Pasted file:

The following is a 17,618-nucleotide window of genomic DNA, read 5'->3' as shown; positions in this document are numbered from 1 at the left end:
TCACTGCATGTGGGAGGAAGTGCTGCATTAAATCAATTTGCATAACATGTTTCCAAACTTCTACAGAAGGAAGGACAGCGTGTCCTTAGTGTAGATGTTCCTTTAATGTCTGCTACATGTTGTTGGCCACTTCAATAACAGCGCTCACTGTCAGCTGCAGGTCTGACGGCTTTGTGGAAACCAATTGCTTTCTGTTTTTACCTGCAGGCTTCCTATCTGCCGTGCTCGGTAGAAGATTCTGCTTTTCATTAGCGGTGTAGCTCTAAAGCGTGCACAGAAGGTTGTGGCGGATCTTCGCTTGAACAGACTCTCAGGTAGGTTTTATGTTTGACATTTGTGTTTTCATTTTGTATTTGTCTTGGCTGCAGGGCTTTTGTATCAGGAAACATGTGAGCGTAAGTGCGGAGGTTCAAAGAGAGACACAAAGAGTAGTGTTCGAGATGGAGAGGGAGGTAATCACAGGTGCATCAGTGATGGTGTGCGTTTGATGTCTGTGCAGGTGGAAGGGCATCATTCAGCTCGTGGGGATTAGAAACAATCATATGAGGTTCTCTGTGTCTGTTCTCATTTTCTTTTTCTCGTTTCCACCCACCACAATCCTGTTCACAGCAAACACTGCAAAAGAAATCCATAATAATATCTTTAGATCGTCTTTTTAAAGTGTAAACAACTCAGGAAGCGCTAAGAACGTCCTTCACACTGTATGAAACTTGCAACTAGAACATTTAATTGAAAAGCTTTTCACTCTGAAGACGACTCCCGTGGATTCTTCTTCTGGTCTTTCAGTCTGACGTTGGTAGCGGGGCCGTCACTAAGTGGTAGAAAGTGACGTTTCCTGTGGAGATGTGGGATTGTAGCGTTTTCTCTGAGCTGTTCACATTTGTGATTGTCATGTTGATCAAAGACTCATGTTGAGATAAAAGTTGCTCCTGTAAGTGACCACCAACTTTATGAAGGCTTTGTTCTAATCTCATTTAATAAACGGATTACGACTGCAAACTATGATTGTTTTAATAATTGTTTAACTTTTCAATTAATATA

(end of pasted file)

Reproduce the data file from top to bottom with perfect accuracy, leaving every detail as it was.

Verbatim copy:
The following is a 17,618-nucleotide window of genomic DNA, read 5'->3' as shown; positions in this document are numbered from 1 at the left end:
TCACTGCATGTGGGAGGAAGTGCTGCATTAAATCAATTTGCATAACATGTTTCCAAACTTCTACAGAAGGAAGGACAGCGTGTCCTTAGTGTAGATGTTCCTTTAATGTCTGCTACATGTTGTTGGCCACTTCAATAACAGCGCTCACTGTCAGCTGCAGGTCTGACGGCTTTGTGGAAACCAATTGCTTTCTGTTTTTACCTGCAGGCTTCCTATCTGCCGTGCTCGGTAGAAGATTCTGCTTTTCATTAGCGGTGTAGCTCTAAAGCGTGCACAGAAGGTTGTGGCGGATCTTCGCTTGAACAGACTCTCAGGTAGGTTTTATGTTTGACATTTGTGTTTTCATTTTGTATTTGTCTTGGCTGCAGGGCTTTTGTATCAGGAAACATGTGAGCGTAAGTGCGGAGGTTCAAAGAGAGACACAAAGAGTAGTGTTCGAGATGGAGAGGGAGGTAATCACAGGTGCATCAGTGATGGTGTGCGTTTGATGTCTGTGCAGGTGGAAGGGCATCATTCAGCTCGTGGGGATTAGAAACAATCATATGAGGTTCTCTGTGTCTGTTCTCATTTTCTTTTTCTCGTTTCCACCCACCACAATCCTGTTCACAGCAAACACTGCAAAAGAAATCCATAATAATATCTTTAGATCGTCTTTTTAAAGTGTAAACAACTCAGGAAGCGCTAAGAACGTCCTTCACACTGTATGAAACTTGCAACTAGAACATTTAATTGAAAAGCTTTTCACTCTGAAGACGACTCCCGTGGATTCTTCTTCTGGTCTTTCAGTCTGACGTTGGTAGCGGGGCCGTCACTAAGTGGTAGAAAGTGACGTTTCCTGTGGAGATGTGGGATTGTAGCGTTTTCTCTGAGCTGTTCACATTTGTGATTGTCATGTTGATCAAAGACTCATGTTGAGATAAAAGTTGCTCCTGTAAGTGACCACCAACTTTATGAAGGCTTTGTTCTAATCTCATTTAATAAACGGATTACGACTGCAAACTATGATTGTTTTAATAATTGTTTAACTTTTCAATTAATATA